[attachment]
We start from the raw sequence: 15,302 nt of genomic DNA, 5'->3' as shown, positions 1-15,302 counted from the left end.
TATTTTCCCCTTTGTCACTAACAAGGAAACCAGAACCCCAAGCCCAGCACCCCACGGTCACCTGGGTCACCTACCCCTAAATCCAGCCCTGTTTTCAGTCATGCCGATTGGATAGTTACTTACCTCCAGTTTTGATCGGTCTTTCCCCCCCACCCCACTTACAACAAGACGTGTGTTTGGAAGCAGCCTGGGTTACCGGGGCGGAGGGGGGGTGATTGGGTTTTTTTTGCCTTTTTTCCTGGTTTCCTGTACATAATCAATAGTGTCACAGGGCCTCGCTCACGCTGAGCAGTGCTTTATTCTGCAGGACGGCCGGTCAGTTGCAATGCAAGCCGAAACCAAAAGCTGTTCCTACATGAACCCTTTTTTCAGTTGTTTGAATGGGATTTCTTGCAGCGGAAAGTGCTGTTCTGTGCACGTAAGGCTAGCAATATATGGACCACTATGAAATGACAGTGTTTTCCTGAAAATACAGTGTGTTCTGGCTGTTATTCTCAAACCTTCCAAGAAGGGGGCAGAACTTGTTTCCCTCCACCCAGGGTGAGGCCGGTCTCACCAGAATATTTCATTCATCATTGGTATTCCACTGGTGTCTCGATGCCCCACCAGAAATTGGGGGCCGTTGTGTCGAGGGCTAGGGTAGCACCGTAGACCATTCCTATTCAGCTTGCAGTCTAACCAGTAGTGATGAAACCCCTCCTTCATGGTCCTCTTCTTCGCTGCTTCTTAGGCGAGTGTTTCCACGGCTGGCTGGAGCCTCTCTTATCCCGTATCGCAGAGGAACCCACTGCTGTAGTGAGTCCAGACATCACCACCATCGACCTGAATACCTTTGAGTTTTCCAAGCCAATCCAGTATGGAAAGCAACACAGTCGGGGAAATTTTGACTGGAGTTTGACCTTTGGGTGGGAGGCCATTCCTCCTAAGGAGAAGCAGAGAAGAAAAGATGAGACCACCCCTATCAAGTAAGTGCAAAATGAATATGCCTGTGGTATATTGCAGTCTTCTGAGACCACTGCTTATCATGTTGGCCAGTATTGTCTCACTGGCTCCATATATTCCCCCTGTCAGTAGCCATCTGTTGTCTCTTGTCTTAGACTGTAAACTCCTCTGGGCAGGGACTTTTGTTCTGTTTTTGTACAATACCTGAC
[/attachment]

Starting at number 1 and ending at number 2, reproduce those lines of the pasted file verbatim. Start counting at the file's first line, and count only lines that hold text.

We start from the raw sequence: 15,302 nt of genomic DNA, 5'->3' as shown, positions 1-15,302 counted from the left end.
TATTTTCCCCTTTGTCACTAACAAGGAAACCAGAACCCCAAGCCCAGCACCCCACGGTCACCTGGGTCACCTACCCCTAAATCCAGCCCTGTTTTCAGTCATGCCGATTGGATAGTTACTTACCTCCAGTTTTGATCGGTCTTTCCCCCCCACCCCACTTACAACAAGACGTGTGTTTGGAAGCAGCCTGGGTTACCGGGGCGGAGGGGGGGTGATTGGGTTTTTTTTGCCTTTTTTCCTGGTTTCCTGTACATAATCAATAGTGTCACAGGGCCTCGCTCACGCTGAGCAGTGCTTTATTCTGCAGGACGGCCGGTCAGTTGCAATGCAAGCCGAAACCAAAAGCTGTTCCTACATGAACCCTTTTTTCAGTTGTTTGAATGGGATTTCTTGCAGCGGAAAGTGCTGTTCTGTGCACGTAAGGCTAGCAATATATGGACCACTATGAAATGACAGTGTTTTCCTGAAAATACAGTGTGTTCTGGCTGTTATTCTCAAACCTTCCAAGAAGGGGGCAGAACTTGTTTCCCTCCACCCAGGGTGAGGCCGGTCTCACCAGAATATTTCATTCATCATTGGTATTCCACTGGTGTCTCGATGCCCCACCAGAAATTGGGGGCCGTTGTGTCGAGGGCTAGGGTAGCACCGTAGACCATTCCTATTCAGCTTGCAGTCTAACCAGTAGTGATGAAACCCCTCCTTCATGGTCCTCTTCTTCGCTGCTTCTTAGGCGAGTGTTTCCACGGCTGGCTGGAGCCTCTCTTATCCCGTATCGCAGAGGAACCCACTGCTGTAGTGAGTCCAGACATCACCACCATCGACCTGAATACCTTTGAGTTTTCCAAGCCAATCCAGTATGGAAAGCAACACAGTCGGGGAAATTTTGACTGGAGTTTGACCTTTGGGTGGGAGGCCATTCCTCCTAAGGAGAAGCAGAGAAGAAAAGATGAGACCACCCCTATCAAGTAAGTGCAAAATGAATATGCCTGTGGTATATTGCAGTCTTCTGAGACCACTGCTTATCATGTTGGCCAGTATTGTCTCACTGGCTCCATATATTCCCCCTGTCAGTAGCCATCTGTTGTCTCTTGTCTTAGACTGTAAACTCCTCTGGGCAGGGACTTTTGTTCTGTTTTTGTACAATACCTGAC